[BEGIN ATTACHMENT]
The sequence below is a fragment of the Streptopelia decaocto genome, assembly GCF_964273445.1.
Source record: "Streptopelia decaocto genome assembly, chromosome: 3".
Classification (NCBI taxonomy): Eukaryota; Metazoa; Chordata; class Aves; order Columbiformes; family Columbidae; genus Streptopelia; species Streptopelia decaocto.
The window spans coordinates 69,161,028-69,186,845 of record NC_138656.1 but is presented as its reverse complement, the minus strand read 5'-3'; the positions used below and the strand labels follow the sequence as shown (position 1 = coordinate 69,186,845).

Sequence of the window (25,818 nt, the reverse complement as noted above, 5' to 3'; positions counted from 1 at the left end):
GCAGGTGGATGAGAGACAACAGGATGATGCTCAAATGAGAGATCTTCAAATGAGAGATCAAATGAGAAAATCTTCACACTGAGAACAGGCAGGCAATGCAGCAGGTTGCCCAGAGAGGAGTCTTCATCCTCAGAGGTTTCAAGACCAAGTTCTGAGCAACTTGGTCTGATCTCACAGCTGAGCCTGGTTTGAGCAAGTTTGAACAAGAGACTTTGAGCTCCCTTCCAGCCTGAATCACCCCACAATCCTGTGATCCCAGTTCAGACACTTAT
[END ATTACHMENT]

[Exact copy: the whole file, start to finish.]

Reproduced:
The sequence below is a fragment of the Streptopelia decaocto genome, assembly GCF_964273445.1.
Source record: "Streptopelia decaocto genome assembly, chromosome: 3".
Classification (NCBI taxonomy): Eukaryota; Metazoa; Chordata; class Aves; order Columbiformes; family Columbidae; genus Streptopelia; species Streptopelia decaocto.
The window spans coordinates 69,161,028-69,186,845 of record NC_138656.1 but is presented as its reverse complement, the minus strand read 5'-3'; the positions used below and the strand labels follow the sequence as shown (position 1 = coordinate 69,186,845).

Sequence of the window (25,818 nt, the reverse complement as noted above, 5' to 3'; positions counted from 1 at the left end):
GCAGGTGGATGAGAGACAACAGGATGATGCTCAAATGAGAGATCTTCAAATGAGAGATCAAATGAGAAAATCTTCACACTGAGAACAGGCAGGCAATGCAGCAGGTTGCCCAGAGAGGAGTCTTCATCCTCAGAGGTTTCAAGACCAAGTTCTGAGCAACTTGGTCTGATCTCACAGCTGAGCCTGGTTTGAGCAAGTTTGAACAAGAGACTTTGAGCTCCCTTCCAGCCTGAATCACCCCACAATCCTGTGATCCCAGTTCAGACACTTAT